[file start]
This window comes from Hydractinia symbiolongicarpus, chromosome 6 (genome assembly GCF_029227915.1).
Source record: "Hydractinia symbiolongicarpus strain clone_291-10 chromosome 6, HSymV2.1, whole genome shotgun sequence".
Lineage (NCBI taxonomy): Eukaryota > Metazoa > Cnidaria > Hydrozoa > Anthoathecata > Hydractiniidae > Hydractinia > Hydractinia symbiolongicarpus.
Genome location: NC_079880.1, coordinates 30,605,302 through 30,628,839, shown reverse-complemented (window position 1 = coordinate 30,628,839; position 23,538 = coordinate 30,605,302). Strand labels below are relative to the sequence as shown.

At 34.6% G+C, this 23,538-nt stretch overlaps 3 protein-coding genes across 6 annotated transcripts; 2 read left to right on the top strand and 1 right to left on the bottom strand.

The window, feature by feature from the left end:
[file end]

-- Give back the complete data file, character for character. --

This window comes from Hydractinia symbiolongicarpus, chromosome 6 (genome assembly GCF_029227915.1).
Source record: "Hydractinia symbiolongicarpus strain clone_291-10 chromosome 6, HSymV2.1, whole genome shotgun sequence".
Lineage (NCBI taxonomy): Eukaryota > Metazoa > Cnidaria > Hydrozoa > Anthoathecata > Hydractiniidae > Hydractinia > Hydractinia symbiolongicarpus.
Genome location: NC_079880.1, coordinates 30,605,302 through 30,628,839, shown reverse-complemented (window position 1 = coordinate 30,628,839; position 23,538 = coordinate 30,605,302). Strand labels below are relative to the sequence as shown.

At 34.6% G+C, this 23,538-nt stretch overlaps 3 protein-coding genes across 6 annotated transcripts; 2 read left to right on the top strand and 1 right to left on the bottom strand.

The window, feature by feature from the left end: